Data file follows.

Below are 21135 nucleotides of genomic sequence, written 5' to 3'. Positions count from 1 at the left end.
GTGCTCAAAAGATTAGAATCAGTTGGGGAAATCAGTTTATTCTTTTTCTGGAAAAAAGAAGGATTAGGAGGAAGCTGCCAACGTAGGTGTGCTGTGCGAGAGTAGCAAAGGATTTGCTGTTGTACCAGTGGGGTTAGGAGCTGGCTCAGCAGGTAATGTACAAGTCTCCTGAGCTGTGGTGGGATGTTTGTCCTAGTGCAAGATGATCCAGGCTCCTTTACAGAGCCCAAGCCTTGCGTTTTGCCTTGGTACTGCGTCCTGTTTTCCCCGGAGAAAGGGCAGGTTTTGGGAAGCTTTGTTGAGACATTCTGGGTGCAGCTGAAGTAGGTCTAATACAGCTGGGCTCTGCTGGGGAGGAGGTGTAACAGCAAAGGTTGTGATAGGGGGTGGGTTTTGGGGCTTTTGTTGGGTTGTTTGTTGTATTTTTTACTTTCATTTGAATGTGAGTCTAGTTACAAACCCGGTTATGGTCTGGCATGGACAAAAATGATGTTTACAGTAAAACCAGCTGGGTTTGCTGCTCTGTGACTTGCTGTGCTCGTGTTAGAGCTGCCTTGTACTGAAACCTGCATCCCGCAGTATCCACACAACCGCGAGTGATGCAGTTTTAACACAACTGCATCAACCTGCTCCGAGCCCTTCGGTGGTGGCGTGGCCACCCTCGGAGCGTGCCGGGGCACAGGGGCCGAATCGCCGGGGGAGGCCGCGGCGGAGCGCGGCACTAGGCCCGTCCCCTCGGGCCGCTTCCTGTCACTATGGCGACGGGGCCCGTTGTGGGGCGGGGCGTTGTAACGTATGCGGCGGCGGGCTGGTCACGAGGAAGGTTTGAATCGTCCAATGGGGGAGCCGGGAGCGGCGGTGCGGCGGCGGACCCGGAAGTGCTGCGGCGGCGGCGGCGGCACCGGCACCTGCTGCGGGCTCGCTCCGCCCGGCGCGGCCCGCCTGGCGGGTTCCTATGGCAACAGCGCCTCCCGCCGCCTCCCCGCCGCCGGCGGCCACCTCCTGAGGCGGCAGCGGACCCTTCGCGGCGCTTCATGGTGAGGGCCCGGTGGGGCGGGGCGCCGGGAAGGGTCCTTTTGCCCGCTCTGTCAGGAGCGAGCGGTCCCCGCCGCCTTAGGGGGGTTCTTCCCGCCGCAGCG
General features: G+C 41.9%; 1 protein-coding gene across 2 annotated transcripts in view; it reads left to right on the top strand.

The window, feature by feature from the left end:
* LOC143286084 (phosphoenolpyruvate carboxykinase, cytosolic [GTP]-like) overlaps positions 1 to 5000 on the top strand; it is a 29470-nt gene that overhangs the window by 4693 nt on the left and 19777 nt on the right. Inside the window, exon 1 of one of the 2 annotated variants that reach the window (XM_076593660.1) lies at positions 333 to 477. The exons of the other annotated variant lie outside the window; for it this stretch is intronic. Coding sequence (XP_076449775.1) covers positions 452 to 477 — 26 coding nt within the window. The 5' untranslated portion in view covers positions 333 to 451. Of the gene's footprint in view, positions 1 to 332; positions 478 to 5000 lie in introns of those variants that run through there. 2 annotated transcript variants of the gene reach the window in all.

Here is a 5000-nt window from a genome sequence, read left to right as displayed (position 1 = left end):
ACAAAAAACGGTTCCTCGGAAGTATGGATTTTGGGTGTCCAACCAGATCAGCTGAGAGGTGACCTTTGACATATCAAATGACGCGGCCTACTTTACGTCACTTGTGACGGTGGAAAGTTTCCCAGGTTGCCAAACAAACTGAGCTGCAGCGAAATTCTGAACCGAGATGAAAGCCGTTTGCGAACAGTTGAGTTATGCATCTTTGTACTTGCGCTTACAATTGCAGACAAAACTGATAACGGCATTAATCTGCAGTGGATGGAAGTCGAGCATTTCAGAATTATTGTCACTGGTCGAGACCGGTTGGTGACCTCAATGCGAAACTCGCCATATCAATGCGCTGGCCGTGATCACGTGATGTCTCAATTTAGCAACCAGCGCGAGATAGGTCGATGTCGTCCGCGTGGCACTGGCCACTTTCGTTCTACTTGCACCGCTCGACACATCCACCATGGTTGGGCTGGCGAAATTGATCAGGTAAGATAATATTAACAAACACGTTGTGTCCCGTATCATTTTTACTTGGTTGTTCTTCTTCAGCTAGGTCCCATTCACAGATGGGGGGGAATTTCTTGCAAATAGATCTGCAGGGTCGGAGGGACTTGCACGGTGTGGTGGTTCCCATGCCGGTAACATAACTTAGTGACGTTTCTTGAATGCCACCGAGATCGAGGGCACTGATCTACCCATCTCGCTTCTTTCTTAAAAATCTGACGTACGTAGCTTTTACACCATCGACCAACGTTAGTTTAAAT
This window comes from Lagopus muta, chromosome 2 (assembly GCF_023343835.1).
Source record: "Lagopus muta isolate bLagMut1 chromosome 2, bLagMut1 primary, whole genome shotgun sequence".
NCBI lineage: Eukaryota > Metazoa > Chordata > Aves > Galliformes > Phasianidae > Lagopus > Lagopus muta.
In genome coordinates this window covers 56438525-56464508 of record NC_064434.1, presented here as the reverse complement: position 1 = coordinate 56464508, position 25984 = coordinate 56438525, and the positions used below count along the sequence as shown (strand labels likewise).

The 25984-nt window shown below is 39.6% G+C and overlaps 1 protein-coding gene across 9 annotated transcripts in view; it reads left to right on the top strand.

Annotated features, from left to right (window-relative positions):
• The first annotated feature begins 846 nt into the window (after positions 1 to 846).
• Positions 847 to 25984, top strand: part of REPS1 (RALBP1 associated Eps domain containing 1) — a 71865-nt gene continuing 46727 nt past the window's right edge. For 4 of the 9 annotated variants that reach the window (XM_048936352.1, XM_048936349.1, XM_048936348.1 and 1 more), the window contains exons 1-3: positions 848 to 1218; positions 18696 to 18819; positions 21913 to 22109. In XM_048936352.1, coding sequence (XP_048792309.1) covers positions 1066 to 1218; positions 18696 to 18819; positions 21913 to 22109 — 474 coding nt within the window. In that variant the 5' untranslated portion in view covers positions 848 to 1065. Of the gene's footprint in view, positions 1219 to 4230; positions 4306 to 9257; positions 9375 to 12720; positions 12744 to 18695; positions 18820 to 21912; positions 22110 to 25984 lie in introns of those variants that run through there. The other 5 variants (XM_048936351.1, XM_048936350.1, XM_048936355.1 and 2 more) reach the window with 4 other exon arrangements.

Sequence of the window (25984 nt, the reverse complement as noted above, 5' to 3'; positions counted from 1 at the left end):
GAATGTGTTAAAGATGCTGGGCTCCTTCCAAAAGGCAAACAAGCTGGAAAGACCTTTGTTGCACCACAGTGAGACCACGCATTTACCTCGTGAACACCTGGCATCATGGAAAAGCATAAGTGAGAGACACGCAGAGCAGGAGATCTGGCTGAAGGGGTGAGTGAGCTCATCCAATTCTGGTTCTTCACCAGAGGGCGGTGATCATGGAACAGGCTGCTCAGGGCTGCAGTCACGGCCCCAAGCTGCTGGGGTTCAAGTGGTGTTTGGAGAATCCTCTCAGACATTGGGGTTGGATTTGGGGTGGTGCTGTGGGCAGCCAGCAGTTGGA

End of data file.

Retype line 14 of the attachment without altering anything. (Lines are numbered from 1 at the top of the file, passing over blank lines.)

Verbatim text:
• The first annotated feature begins 846 nt into the window (after positions 1 to 846).